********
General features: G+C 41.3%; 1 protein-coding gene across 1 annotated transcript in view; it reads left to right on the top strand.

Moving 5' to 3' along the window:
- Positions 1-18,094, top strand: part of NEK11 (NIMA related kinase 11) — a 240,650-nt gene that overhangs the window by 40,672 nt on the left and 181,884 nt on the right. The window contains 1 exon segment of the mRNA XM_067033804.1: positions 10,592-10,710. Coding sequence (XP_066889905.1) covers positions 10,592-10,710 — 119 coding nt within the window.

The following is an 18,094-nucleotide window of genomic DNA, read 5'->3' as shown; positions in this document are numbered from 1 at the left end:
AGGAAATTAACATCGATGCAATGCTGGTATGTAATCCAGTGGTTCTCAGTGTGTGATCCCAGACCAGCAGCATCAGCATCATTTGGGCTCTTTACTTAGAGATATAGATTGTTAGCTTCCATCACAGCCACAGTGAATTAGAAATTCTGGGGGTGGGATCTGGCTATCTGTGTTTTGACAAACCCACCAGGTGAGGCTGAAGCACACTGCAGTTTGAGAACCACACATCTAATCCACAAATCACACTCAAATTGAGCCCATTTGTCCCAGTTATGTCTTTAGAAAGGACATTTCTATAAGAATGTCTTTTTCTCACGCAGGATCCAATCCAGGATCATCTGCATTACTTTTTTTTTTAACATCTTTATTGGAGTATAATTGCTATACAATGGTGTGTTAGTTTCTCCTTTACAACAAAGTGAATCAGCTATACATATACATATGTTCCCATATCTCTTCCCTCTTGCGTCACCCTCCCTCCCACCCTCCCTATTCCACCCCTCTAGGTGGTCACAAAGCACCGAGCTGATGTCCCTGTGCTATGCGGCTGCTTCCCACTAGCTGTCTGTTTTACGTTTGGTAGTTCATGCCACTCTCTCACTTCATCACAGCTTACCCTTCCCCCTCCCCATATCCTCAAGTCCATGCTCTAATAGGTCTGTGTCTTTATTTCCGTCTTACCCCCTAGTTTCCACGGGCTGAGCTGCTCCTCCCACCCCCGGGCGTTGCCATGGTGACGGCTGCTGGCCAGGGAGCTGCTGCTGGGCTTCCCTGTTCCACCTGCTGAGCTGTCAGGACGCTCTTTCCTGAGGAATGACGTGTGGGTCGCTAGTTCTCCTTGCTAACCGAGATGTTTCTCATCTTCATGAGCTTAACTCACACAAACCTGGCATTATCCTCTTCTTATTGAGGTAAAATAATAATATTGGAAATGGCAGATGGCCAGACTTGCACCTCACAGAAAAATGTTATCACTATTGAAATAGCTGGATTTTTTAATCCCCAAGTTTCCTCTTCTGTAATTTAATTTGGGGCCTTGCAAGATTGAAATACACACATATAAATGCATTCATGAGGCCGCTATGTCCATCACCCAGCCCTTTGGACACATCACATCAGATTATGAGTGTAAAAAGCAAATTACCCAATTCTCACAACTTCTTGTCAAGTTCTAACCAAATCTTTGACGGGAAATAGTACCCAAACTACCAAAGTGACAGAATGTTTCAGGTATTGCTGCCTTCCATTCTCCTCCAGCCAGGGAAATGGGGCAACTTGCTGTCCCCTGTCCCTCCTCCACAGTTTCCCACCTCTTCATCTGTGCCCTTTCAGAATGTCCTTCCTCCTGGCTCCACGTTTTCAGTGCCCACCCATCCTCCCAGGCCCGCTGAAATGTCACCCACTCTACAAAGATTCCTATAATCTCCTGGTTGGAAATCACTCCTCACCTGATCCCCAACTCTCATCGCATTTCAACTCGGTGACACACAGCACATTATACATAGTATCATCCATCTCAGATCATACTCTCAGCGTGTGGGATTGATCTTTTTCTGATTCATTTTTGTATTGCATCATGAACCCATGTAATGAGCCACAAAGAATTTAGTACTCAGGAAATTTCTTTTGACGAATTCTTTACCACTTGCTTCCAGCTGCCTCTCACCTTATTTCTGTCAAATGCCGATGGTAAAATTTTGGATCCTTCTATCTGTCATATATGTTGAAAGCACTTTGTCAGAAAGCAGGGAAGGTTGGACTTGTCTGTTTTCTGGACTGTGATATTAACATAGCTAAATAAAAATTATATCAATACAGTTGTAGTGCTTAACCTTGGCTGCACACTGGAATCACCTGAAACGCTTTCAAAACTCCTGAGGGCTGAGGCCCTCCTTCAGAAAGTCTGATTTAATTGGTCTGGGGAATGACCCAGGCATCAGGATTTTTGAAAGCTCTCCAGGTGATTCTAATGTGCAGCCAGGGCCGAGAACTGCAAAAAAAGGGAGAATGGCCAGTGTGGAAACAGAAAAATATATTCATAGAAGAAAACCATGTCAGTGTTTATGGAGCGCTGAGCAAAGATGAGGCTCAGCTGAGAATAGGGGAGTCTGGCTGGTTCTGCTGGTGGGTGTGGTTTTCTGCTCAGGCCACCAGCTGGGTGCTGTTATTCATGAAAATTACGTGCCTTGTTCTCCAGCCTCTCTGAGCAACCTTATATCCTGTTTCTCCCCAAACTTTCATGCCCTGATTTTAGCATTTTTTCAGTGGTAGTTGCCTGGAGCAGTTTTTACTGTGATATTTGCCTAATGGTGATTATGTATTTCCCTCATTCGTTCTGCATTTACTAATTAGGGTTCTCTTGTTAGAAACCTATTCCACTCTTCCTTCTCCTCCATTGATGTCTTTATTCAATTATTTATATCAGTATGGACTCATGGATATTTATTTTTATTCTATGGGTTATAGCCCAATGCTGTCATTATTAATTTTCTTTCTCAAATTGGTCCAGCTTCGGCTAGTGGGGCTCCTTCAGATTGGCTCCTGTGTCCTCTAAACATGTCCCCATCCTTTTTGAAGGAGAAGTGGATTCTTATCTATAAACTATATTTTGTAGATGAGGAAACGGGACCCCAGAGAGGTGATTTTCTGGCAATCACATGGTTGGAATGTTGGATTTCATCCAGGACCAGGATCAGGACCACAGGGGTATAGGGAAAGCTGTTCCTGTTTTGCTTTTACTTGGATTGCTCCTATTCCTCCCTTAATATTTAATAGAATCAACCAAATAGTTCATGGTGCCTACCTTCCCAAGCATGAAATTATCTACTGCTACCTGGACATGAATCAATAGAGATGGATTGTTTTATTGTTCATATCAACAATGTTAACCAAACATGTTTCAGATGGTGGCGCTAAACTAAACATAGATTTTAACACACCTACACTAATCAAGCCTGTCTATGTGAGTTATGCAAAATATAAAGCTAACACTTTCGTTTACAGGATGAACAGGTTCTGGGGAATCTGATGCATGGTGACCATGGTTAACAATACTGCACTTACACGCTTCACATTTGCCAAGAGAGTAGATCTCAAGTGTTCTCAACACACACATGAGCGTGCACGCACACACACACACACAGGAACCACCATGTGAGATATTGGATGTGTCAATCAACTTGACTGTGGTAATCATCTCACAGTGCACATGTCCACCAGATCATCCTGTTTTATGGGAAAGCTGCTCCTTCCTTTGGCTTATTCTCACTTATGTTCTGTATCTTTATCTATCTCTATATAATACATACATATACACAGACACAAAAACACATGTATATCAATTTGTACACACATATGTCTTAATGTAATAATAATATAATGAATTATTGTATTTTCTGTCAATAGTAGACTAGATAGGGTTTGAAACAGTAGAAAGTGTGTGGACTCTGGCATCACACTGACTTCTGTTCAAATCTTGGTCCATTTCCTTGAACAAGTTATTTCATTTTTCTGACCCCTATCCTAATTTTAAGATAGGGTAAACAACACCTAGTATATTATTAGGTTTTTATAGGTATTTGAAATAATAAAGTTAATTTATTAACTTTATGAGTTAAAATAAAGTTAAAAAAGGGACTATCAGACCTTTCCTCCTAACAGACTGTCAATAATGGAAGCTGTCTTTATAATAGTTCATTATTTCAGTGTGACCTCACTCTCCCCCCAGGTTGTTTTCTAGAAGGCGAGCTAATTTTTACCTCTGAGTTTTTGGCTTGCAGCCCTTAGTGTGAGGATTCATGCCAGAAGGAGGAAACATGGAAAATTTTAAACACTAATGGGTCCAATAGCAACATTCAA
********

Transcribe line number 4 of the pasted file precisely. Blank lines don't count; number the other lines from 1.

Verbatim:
The following is an 18,094-nucleotide window of genomic DNA, read 5'->3' as shown; positions in this document are numbered from 1 at the left end: